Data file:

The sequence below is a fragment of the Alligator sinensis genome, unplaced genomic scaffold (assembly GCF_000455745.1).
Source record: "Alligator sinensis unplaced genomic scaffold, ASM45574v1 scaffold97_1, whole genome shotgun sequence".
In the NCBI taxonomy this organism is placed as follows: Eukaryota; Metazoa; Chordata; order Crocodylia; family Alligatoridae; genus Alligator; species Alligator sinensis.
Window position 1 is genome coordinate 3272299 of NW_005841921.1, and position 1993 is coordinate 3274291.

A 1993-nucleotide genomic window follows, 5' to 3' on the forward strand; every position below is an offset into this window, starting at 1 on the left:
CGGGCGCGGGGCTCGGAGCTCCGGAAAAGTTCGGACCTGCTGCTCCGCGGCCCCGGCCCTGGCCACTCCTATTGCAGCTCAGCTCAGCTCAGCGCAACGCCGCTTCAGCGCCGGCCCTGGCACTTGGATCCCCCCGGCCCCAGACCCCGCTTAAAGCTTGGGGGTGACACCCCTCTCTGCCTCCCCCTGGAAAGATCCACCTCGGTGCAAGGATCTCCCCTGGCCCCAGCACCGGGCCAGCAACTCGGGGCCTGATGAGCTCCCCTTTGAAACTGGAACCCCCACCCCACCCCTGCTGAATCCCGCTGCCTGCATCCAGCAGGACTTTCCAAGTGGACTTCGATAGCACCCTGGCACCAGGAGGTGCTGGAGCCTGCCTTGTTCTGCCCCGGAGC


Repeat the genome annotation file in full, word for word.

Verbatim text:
The sequence below is a fragment of the Alligator sinensis genome, unplaced genomic scaffold (assembly GCF_000455745.1).
Source record: "Alligator sinensis unplaced genomic scaffold, ASM45574v1 scaffold97_1, whole genome shotgun sequence".
In the NCBI taxonomy this organism is placed as follows: Eukaryota; Metazoa; Chordata; order Crocodylia; family Alligatoridae; genus Alligator; species Alligator sinensis.
Window position 1 is genome coordinate 3272299 of NW_005841921.1, and position 1993 is coordinate 3274291.

A 1993-nucleotide genomic window follows, 5' to 3' on the forward strand; every position below is an offset into this window, starting at 1 on the left:
CGGGCGCGGGGCTCGGAGCTCCGGAAAAGTTCGGACCTGCTGCTCCGCGGCCCCGGCCCTGGCCACTCCTATTGCAGCTCAGCTCAGCTCAGCGCAACGCCGCTTCAGCGCCGGCCCTGGCACTTGGATCCCCCCGGCCCCAGACCCCGCTTAAAGCTTGGGGGTGACACCCCTCTCTGCCTCCCCCTGGAAAGATCCACCTCGGTGCAAGGATCTCCCCTGGCCCCAGCACCGGGCCAGCAACTCGGGGCCTGATGAGCTCCCCTTTGAAACTGGAACCCCCACCCCACCCCTGCTGAATCCCGCTGCCTGCATCCAGCAGGACTTTCCAAGTGGACTTCGATAGCACCCTGGCACCAGGAGGTGCTGGAGCCTGCCTTGTTCTGCCCCGGAGC